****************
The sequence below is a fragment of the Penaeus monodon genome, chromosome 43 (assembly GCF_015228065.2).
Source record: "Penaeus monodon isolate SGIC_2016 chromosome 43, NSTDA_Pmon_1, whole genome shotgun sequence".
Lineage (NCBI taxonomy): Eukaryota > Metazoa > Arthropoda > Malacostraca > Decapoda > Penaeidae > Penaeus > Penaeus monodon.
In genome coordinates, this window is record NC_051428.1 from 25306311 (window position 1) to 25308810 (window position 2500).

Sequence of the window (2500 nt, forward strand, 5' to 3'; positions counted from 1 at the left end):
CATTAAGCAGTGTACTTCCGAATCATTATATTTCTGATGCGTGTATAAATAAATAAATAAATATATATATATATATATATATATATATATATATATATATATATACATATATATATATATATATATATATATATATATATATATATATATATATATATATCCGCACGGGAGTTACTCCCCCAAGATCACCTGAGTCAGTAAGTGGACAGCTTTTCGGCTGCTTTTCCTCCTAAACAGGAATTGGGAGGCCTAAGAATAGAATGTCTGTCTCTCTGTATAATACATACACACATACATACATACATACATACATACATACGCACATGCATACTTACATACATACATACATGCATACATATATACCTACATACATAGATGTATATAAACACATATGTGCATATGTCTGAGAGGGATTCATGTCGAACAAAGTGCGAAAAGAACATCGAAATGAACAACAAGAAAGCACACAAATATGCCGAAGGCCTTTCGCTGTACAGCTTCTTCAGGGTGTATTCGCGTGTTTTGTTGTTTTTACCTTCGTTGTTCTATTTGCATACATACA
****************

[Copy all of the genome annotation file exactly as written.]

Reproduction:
The sequence below is a fragment of the Penaeus monodon genome, chromosome 43 (assembly GCF_015228065.2).
Source record: "Penaeus monodon isolate SGIC_2016 chromosome 43, NSTDA_Pmon_1, whole genome shotgun sequence".
Lineage (NCBI taxonomy): Eukaryota > Metazoa > Arthropoda > Malacostraca > Decapoda > Penaeidae > Penaeus > Penaeus monodon.
In genome coordinates, this window is record NC_051428.1 from 25306311 (window position 1) to 25308810 (window position 2500).

Sequence of the window (2500 nt, forward strand, 5' to 3'; positions counted from 1 at the left end):
CATTAAGCAGTGTACTTCCGAATCATTATATTTCTGATGCGTGTATAAATAAATAAATAAATATATATATATATATATATATATATATATATATATATATATATACATATATATATATATATATATATATATATATATATATATATATATATATATATATCCGCACGGGAGTTACTCCCCCAAGATCACCTGAGTCAGTAAGTGGACAGCTTTTCGGCTGCTTTTCCTCCTAAACAGGAATTGGGAGGCCTAAGAATAGAATGTCTGTCTCTCTGTATAATACATACACACATACATACATACATACATACATACATACGCACATGCATACTTACATACATACATACATGCATACATATATACCTACATACATAGATGTATATAAACACATATGTGCATATGTCTGAGAGGGATTCATGTCGAACAAAGTGCGAAAAGAACATCGAAATGAACAACAAGAAAGCACACAAATATGCCGAAGGCCTTTCGCTGTACAGCTTCTTCAGGGTGTATTCGCGTGTTTTGTTGTTTTTACCTTCGTTGTTCTATTTGCATACATACA